UP A LONG flight of stairs from the Oregon Museum of Science and Industry's (OMSI) main door, there stands a stone arch flanked by two stone lions. For an extra $2 all summer long, OMSI-goers can cross that threshold and experience The Chronicles of Narnia: The Exhibition.
The Chronicles of Narnia, for those of you who missed the seven children's books, three movies, and three videogames, is a series by C.S. Lewis that details a Christianity-inspired magical world where British children battle evil. It stars a talking lion who represents Jesus. They're great, imaginative reads, but it's as far from science as books can get. So what is Narnia doing on display in our science museum?
I took it personally when I first heard about the exhibit that opened last weekend, with the infringement of a Christian-magic world into OMSI: One of my first jobs was as a teenage OMSI science camp counselor, wrangling kids in the blistering heat as they sorted through Eastern Oregon dirt with dental picks in search of some scrap of bone shard from long-extinct mammals. Aslan and friends belong on the other side of a clear divide from the bones of science.
On Monday, May 23, when the museum was closed, an OMSI spokeswoman and educator took me on a tour through Narnia. About half the exhibit is "artifacts" from the movie, including costumes. The other half makes some link between the movie and science—the most relevant being a wall about how humans are creating climate change, a sort-of parallel to the White Witch who altered Narnia's climate to create winter for 100 years.
"This exhibit allows us to start conversations," says Kristi Falkowski, who's been an educator at OMSI for eight years.
In museum-speak, Narnia is a blockbuster exhibit, like that dissected-people show Bodyworlds or a big Picasso show for an art museum. A number of popular fiction-based blockbusters have toured national science museums recently, starring franchises like Star Wars, Star Trek, and Harry Potter.
OMSI does not keep track of attendance or revenue derived from specific shows, but when Seattle's Pacific Science Center hosted Harry Potter and Star Wars exhibits back-to-back from October 2010 through May 2011, membership jumped 63 percent. Many museums depend on blockbuster shows to get new people in the door and use that extra revenue to support important exhibits that are not as popular.
Marketing Vice President Mark Patel says OMSI doesn't work that way. The museum's attendance has remained steady at about one million people annually over the past decade regardless of what shows are going on. Pleasing those million people a year means hosting different kinds of exhibits, says Patel, and what OMSI does is try to "layer" educational exhibits with more entertainment-focused ones.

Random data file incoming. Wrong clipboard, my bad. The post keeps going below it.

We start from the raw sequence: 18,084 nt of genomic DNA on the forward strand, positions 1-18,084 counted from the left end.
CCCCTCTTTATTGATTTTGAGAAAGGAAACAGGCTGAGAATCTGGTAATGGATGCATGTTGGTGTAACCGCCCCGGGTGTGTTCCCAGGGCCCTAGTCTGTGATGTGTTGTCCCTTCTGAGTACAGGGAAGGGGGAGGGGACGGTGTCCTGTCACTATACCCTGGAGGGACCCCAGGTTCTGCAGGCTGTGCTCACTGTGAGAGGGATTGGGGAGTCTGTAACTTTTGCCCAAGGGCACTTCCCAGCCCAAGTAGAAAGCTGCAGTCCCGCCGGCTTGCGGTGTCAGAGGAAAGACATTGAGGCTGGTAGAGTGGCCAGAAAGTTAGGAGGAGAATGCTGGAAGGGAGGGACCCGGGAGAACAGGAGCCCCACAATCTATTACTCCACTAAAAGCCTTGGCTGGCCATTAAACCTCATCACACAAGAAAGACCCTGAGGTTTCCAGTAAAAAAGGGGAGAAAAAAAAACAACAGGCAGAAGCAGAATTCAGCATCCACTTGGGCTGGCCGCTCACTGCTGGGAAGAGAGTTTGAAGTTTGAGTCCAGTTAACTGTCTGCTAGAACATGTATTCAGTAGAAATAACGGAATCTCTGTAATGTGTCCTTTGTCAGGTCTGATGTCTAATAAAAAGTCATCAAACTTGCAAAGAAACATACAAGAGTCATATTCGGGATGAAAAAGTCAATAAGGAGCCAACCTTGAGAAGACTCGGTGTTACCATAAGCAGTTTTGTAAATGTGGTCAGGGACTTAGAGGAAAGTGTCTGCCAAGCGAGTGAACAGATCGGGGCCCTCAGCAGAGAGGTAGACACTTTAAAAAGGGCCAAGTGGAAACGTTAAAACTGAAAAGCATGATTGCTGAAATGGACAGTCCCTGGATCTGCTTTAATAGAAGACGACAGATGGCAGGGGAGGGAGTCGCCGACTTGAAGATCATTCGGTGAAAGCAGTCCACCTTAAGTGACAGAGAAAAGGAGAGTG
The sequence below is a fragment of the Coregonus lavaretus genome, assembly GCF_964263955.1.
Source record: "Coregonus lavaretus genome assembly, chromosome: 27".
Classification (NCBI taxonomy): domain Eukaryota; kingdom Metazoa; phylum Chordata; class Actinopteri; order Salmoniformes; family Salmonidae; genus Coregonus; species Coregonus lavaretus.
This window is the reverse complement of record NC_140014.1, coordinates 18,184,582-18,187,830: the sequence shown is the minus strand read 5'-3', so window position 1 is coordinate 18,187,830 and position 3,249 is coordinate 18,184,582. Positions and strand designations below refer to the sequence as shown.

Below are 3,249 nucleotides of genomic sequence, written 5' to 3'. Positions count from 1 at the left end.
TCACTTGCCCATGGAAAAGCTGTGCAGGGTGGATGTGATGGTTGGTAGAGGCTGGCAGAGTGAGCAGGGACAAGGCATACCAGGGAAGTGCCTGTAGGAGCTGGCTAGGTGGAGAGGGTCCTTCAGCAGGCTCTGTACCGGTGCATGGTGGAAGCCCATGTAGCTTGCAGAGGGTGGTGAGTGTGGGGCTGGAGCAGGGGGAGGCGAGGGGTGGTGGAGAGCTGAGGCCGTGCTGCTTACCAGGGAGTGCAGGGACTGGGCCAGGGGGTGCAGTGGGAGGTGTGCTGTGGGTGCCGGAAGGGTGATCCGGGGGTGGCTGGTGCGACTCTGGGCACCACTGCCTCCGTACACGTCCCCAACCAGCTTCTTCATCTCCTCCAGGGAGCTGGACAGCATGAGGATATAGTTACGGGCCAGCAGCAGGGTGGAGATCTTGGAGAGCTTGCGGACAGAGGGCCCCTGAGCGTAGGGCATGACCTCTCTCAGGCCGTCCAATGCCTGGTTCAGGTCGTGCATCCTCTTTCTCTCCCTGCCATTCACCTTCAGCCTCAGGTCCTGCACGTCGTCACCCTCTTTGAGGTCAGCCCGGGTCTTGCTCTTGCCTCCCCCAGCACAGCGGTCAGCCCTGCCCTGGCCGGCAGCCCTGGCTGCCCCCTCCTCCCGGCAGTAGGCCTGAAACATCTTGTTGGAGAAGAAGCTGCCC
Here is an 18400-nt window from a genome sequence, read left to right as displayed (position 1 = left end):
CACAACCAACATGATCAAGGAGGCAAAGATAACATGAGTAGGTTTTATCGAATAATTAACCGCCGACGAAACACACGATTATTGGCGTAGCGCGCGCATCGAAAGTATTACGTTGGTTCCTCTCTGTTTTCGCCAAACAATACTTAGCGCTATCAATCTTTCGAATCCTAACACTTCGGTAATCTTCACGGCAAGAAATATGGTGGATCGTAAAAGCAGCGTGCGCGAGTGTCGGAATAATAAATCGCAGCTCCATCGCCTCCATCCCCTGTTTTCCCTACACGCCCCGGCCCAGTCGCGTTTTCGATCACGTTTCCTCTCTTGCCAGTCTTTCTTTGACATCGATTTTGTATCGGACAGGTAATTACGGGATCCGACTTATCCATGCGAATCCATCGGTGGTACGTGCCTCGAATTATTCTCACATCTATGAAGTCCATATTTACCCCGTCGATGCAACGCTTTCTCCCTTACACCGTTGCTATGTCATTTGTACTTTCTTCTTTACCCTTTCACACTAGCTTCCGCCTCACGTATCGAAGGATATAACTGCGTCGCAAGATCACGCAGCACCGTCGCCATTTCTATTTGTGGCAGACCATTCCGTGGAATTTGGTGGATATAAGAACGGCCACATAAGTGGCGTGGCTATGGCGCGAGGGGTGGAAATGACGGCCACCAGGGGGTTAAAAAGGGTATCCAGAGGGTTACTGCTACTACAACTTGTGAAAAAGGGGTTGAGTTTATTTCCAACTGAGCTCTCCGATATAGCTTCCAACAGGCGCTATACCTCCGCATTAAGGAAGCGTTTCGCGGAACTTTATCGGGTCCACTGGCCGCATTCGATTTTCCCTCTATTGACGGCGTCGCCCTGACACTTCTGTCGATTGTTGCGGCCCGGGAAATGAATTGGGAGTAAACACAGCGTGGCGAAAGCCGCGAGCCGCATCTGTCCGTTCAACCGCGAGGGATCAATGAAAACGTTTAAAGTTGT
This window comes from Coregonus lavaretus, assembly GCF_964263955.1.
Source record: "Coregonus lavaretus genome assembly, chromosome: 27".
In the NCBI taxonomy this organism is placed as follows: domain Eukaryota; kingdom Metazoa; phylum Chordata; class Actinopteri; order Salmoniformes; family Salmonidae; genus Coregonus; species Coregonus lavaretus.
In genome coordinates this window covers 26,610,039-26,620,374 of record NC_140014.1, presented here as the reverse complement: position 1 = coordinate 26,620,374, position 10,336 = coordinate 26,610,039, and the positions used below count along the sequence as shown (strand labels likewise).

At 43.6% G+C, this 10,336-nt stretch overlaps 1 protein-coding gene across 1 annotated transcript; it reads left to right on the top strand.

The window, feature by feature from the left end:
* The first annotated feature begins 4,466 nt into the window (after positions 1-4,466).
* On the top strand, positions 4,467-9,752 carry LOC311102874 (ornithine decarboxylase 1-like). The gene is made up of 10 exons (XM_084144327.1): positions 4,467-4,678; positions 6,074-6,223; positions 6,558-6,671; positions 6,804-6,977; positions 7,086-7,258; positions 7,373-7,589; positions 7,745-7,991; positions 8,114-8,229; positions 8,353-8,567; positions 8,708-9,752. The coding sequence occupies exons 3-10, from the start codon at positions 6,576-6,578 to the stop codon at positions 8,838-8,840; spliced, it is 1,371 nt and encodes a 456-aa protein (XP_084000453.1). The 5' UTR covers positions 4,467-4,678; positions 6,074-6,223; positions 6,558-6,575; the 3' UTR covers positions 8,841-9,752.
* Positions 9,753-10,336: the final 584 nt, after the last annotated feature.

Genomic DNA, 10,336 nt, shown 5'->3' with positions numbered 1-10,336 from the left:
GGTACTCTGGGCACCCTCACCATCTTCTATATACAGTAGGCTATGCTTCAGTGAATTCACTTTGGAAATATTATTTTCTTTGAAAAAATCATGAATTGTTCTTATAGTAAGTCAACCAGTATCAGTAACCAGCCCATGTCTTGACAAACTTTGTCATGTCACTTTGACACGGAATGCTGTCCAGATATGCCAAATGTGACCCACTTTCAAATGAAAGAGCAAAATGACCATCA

"It's an attempt to make science content a little bit more relevant to people in their everyday life," says Mark Patel, OMSI's vice president of marketing. "We have to strike a balance. Some of our exhibits will be more focused on entertainment and getting people in the door, some will be about serious education."
Down the stairs from Narnia is Design Zone, a much more educational exhibit that gets kids to use math skills by playing various games. One game, for example, asks kids to hit a target with a ball by estimating the distance on a graph. Hardcore science stuff.
Unlike Narnia, which was designed and rented to OMSI by a private company, OMSI created Design Zone in-house. It's sort of a secret, but OMSI is one of the few science museums nationwide that actually builds its own exhibits. It has one of the three largest exhibit-building studios in the US.
Just across the parking lot from OMSI's main building, designer Ben Fleskes inhabits a warehouse that science nerds would find more magical that anything inside C.S. Lewis' wardrobe. There are currently 16 OMSI-made exhibits touring the country, all built in this warehouse stuffed with metalworking, woodworking, and electronics equipment. Twenty-one full-time staffers spend up to seven years building exhibits that can range from $50,000 one-offs to $3.1 million major works (like Design Zone), mostly funded through grants.
Parts of old exhibits crowd an IKEA-gone-wild aisle of ephemera, where a stack of plastic steering wheels shares shelf space with a model lung built from a bucket.
The in-house team allows OMSI to innovate. As Fleskes shows me around, a man in a holey sweater intently stuffs a colander into a tub of water, trying to create perfect bubbles; one eight-foot wall is taken up with a volunteer-crafted prototype Gravitram (one of those Rube Goldberg machines that sends little balls through a complex whirl of chutes). Their homegrown exhibits are then shared with other science museums—Design Zone is booked on a national tour for the next eight years. Now that's what I call popular science.